An occasional series on the new nationalists – dingoes and drongos like Trump, Farage, and Bernardi – and other Oz twerps.
Nationalism on a rampage
It’s been a swell week for nationalists; utterly bonzer. Mrs May has suddenly felt the need to consult the people again. Mr Turnbull has done a Trump and discovered Australian values and Australia first. The world holds its breath hoping that France will do to Le Pen what Holland did to Gilders. The only downside for the nationalists was that the Trump armada suffered the same fate as the Spanish armada – it just went badly off course – and Mr Sean Spicer has turned the West Wing of the White House into a studio for the Marx Brothers.
If Mrs May has achieved something in calling the election, she has shown that she can’t be trusted. She is just another politician who is just as malleable as the rest of them. She was put in a difficult position by a popular vote obtained by fraud, but she had steadfastly denied that she needed to go to the people to get a vote for herself. Now she has changed her mind for patently political reasons. The so-called opposition has blown itself up.
But three things come out of this rude reversal of course.
The first is that Mrs May and those behind her now concede that there may be circumstances in the divorce process that warrant taking the opinion of the people again. That might hardly seem to be surprising in an exercise that is said to be about that curious thing called sovereignty, but it is important. Why shouldn’t the final decision be subject to a final vote – when the full implications of the lies of the leaders of the winners have been revealed?
The second thing is that Mrs May looks determined to have history repeat itself in the worst possible way. The referendum was disarmingly simple, but it was disastrous in providing no guidance about how to go about the divorce. What’s more important – free trade or closed immigration? Mrs May wants to repeat the process and get a blank cheque. ‘Mother knows best. Trust me with uncounted money – I’m a politician. I will get you the best available result.’ What would be wrong with candidates from any of the parties campaigning on the basis that they will if elected support a bill to require Parliamentary approval of any deal? How do those who support the sovereignty of the people object to this manner of its revelation?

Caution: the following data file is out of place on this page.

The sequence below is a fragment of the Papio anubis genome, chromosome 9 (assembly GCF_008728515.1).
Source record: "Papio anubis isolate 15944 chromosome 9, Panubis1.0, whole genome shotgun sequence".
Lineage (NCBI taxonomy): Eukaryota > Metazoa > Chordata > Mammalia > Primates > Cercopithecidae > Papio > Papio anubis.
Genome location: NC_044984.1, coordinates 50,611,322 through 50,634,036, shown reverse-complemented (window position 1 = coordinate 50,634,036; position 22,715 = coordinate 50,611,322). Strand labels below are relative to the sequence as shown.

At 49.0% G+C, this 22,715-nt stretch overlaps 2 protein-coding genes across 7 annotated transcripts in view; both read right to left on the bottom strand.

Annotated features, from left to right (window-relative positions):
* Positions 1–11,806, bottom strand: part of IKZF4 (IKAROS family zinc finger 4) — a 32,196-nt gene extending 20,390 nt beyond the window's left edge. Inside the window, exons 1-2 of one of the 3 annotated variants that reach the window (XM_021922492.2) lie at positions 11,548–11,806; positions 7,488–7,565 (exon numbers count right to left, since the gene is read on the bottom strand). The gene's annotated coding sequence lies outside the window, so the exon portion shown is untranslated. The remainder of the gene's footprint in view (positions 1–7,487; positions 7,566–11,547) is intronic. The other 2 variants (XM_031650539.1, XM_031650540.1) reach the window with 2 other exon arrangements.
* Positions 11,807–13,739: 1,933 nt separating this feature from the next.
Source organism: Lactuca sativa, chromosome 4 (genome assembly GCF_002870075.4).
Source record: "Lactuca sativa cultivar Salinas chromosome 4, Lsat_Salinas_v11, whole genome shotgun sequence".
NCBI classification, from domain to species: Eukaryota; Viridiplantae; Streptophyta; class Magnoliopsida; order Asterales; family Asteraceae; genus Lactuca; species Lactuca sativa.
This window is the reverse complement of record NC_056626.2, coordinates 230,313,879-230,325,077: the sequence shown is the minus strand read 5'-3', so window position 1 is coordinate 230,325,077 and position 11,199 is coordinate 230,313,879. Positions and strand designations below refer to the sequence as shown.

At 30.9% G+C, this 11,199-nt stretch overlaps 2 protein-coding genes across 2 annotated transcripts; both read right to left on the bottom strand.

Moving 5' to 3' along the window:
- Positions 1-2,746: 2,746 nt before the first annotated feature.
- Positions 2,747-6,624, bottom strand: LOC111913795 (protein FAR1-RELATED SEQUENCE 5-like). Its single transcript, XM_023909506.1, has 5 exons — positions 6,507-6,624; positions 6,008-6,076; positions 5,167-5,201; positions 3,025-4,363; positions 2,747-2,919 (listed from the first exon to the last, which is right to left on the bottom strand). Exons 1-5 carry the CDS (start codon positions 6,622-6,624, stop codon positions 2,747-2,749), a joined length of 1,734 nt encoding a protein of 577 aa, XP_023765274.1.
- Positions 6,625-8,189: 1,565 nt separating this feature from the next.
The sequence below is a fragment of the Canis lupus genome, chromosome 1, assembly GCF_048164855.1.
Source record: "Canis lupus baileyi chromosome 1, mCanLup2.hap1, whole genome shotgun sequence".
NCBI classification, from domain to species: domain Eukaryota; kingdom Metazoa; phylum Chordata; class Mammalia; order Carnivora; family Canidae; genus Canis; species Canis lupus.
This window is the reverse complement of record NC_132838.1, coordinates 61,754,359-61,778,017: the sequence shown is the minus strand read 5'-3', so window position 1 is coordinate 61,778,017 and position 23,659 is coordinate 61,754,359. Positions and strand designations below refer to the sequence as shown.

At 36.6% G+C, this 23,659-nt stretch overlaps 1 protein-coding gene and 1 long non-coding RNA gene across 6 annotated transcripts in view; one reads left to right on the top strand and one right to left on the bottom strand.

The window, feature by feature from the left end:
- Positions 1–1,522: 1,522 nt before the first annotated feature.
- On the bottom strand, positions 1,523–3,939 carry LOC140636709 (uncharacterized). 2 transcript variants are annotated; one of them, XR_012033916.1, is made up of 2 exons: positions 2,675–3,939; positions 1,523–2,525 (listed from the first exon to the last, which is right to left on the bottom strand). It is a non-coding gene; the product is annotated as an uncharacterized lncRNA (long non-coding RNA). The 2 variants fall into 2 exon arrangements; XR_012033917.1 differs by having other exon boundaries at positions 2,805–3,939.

The third point is that as matters stand, Europe looks to be in a decidedly better negotiating position. The English representatives will have what used to be called plenipotentiary powers. The European negotiators need the approval of 28 governments. Ask the Canadians what that means. ‘I personally think that your position is entirely reasonable, Madam, but I am afraid that the Moravians and the Bohemians just won’t stand for it. They are, frankly, determinedly odd way out there and so far east of Calais’.
Mr Trump suffered another loss, apart from that of his armada. His friend and ally, Bill O’Reilly, was forced out of state owned TV, Fox News. This devout Christian, who met the Pope the other day, had been preying on women. Trump will never understand how he demeaned his office by giving character evidence for such a creep. O’Reilly said that the allegations were utterly groundless. If that’s so, the directors of Fox have become accessories to blackmail by handing over $13,000,000 for nothing. That is one hell of a lot of hush money – but it shows how sick we are, that it is $5,000,000 short of what this jerk got for a year’s pay. This is not about O’Reilly and sex, or Murdoch and morality. It is about the abuse of power, and it is about the actions of decent companies like BMW and Mercedes standing up for their women employees and talking to Rupert Murdoch in the one language that he understands – dollars.